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Re: Anyone have ocean/offshore experience with swing keels?

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Originally Posted by sailor_ed View Post
I had a Tanzer 10.5 surveyed though it was many years ago. I also did some research on the keel's construction. If you would like further details you can pm me. Don't want to go too far OT. Short story that boat is not one I would consider for serious offshore work.


Ed
I would appreciate that information.
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Old 13-11-2020, 08:12   #38
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Re: Anyone have ocean/offshore experience with swing keels?

One of our original test boats for deploying para-anchors and storm drogues in rough to severe weather was a Catalina 25. The pin on the swing keel was changed out by our research team to make sure it was strong. The keel tends to slam back in forth when heading into 12 foot seas or when the boat is traveling too fast down wind. It eventually starts to crack the fiberglass inside the boat.

The boat handled knockdowns very well. The advantage of a small boat is it pops back up faster when knocked down. The team eventually chose a wing keel replacement from Catalina Direct. It stabilized the Catalina better and it increased boat speed by approximately half a knot. Overall, they did not care for the swing keel.
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Old 13-11-2020, 08:15   #39
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Re: Anyone have ocean/offshore experience with swing keels?

I do have a Southerly though I have not taken it across an ocean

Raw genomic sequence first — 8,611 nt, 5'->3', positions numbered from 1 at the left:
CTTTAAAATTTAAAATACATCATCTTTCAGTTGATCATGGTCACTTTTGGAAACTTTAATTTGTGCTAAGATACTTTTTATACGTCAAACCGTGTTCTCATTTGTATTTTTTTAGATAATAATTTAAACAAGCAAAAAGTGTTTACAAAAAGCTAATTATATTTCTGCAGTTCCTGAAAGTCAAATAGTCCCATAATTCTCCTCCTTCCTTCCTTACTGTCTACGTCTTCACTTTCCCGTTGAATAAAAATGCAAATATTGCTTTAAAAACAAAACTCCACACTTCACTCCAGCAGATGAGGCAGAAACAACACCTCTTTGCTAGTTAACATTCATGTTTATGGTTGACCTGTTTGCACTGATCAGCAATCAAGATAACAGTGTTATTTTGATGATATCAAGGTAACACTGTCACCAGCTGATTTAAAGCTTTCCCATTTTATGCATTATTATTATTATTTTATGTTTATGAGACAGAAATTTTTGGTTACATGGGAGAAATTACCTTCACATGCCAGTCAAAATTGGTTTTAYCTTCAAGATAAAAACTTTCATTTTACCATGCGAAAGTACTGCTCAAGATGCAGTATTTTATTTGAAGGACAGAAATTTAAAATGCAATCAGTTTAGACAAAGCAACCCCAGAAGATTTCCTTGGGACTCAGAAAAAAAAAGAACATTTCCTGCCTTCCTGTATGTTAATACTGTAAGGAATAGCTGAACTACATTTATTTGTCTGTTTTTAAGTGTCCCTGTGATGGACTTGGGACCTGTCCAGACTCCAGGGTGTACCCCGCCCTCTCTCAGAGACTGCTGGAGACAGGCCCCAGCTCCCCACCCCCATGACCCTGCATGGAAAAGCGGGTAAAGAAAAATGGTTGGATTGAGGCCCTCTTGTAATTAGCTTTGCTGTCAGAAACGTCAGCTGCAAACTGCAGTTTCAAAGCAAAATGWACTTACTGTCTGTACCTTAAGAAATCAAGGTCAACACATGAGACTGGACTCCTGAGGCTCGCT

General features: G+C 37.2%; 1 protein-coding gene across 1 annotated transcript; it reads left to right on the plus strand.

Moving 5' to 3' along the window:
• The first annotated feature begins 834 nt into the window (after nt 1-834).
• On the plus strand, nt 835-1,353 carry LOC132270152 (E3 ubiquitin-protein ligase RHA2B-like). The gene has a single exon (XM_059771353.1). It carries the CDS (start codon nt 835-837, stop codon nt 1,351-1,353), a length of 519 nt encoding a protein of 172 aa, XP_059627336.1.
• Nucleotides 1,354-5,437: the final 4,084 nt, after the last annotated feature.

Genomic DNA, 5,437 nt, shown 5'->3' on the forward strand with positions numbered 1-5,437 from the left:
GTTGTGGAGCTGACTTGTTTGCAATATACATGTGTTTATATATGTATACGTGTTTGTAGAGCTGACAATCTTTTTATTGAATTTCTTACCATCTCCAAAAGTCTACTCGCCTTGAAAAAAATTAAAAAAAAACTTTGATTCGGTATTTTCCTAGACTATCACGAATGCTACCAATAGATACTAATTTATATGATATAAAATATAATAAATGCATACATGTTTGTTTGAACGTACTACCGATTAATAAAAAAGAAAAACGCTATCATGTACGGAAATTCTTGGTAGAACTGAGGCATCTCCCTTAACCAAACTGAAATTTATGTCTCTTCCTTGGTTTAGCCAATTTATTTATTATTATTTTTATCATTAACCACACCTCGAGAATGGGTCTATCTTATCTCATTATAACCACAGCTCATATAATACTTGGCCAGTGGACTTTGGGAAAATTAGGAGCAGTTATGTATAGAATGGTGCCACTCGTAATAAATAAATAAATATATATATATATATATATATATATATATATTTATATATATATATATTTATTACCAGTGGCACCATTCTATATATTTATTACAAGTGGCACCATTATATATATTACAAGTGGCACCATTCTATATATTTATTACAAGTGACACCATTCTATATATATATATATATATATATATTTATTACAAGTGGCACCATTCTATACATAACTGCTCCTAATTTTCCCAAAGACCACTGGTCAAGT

There is a big fat stainless steel locking pin that you can lock the keel either up or down

The keel housing is a very robust piece of kit.

It is recommended that you lock the keel down in the owners manual when in offshore conditions

The boats are very strongly built and plenty of Southerlys have done TransAt

Someone mentioned Distant Shores ...the Shards have done quite a few crossings in theirs.
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Old 13-11-2020, 08:45   #40
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Re: Anyone have ocean/offshore experience with swing keels?

I have a Beneteau 323 with a swing keel which lets me handle shallow water very nicely. I have not done any terribly difficult offshore work, but we have had the boat for 14 seasons now, and have neither found it to be noisy or to bang on the trunk, not a terribly difficult maintenance problem. The boat does have a wide beam, so considerable form stability as well as ballast in the hull beside the keel. I do find that the keel down does provide some extra righting moment upwind, but would probably raise it in extreme conditions to avoid the boat tripping over the keel. This is based primarily on feeling, not scientific study.
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Old 13-11-2020, 09:46   #41
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Re: Anyone have ocean/offshore experience with swing keels?

We took our Southerly 42 across the Atlantic and up and down the US East Coast between 2015-17. Thankfully no knock downs or even seriously bad weather ie >F8. Felt safe and secure and, as others have said, there is a lot of ballast in the grounding plate alone which should right the boat. In principle if you have the keel up you should just slide sideways and not get knocked down! Never wanted to test the theory though...